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The Rigveda: Widows donít have to burn
By O. P. Gupta

Publication: The Asian Age
Date: October 23, 2002  

In August, 2002, one case of committing sati and two failed attempts to commit sati in Madhya Pradesh were reported by the media.


Reports also appeared that the Rajasthan high court allowed prayers within premises of Rani Sati Mandir of Jhunjhunu district, but prohibited organising fairs, distribution of pamphlets and performing chunri ceremony at the temple till final orders.


Some people assert that richa X 18.7 (seventh richa of sukta 18 of chapter ten) of the Rigveda commands a Hindu widow to mount on the pyre of her deceased husband. In fact, the word vidhwa (widow) does not independently occur in this richa at all. So how can this richa be related to widows?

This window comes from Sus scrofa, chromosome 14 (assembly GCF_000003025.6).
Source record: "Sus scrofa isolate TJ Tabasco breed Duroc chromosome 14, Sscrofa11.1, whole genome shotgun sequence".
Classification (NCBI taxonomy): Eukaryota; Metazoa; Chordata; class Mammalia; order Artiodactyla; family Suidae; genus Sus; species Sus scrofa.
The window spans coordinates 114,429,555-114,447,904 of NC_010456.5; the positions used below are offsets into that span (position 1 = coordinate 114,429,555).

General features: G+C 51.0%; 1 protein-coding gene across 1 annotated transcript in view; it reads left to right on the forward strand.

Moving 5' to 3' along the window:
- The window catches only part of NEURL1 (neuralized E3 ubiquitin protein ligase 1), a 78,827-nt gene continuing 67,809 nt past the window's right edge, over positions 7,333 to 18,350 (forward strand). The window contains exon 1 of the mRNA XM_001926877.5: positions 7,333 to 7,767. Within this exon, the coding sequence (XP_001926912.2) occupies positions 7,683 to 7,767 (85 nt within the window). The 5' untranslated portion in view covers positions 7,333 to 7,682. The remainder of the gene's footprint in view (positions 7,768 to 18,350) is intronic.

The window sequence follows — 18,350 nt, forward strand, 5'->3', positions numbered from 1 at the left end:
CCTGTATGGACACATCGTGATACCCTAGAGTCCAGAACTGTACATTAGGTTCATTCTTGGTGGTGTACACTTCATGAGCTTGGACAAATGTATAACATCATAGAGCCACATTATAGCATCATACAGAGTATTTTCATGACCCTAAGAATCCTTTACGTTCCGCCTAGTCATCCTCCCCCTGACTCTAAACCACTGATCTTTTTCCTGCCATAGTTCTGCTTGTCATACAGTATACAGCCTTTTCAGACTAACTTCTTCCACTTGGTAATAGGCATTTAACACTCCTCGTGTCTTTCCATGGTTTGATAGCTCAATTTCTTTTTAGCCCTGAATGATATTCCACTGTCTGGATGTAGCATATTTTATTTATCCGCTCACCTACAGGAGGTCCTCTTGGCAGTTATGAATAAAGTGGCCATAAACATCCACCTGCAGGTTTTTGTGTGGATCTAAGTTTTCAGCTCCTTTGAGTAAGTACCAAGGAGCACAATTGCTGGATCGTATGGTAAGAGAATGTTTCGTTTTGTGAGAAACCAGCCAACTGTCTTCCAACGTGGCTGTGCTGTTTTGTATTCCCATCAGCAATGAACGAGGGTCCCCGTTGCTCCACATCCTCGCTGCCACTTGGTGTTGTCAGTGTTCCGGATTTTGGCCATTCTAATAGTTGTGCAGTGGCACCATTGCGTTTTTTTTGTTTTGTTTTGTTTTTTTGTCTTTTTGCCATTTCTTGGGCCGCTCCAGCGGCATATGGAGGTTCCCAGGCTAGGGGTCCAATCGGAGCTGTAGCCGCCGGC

The word vidhwa does appear in many other richas of the Rigveda. One website quotes Kane's translation of this richa as, "Let these women, whose husbands are worthy and living enter the house with ghee applied as corrylium (to their eyes). Let these wives first step into the pyre, tearless without any affliction and well adorned." From the moment of death of her husband, a woman is no more called "a wife" but a widow. So the phrase "these wives" in the above translation of Kane cannot be interpreted to refer to widows."

In fact, sukta 18 commands a Hindu widow to return to the world of living beings; the Rigveda confers on her all the properties of her deceased husband. The third richa (X 18.3) commands "May those who are living remain separate from the dead..." (Rigveda Samhita by H.H. Wilson and Bhashya of Sayana edited by Ravi Prakash Arya and K.K. Joshi). Dr Wendy D. O'Flaherty, Ph.D., in her book, Rigveda (Penguin Classics, page 52) mentions, "Those who are alive have now parted from the dead." Shri Ram Sharma Acharya of Bareilly in his Rigveda (in Hindi) translates, "Mritak ke pass se jeevit manushya laut aavey..." This command of Rigveda to leave behind the dead is equally applicable to Hindu widows as they are also living.


The English translation of the seventh richa (X 18.7) as given by H.H. Wilson etc. is,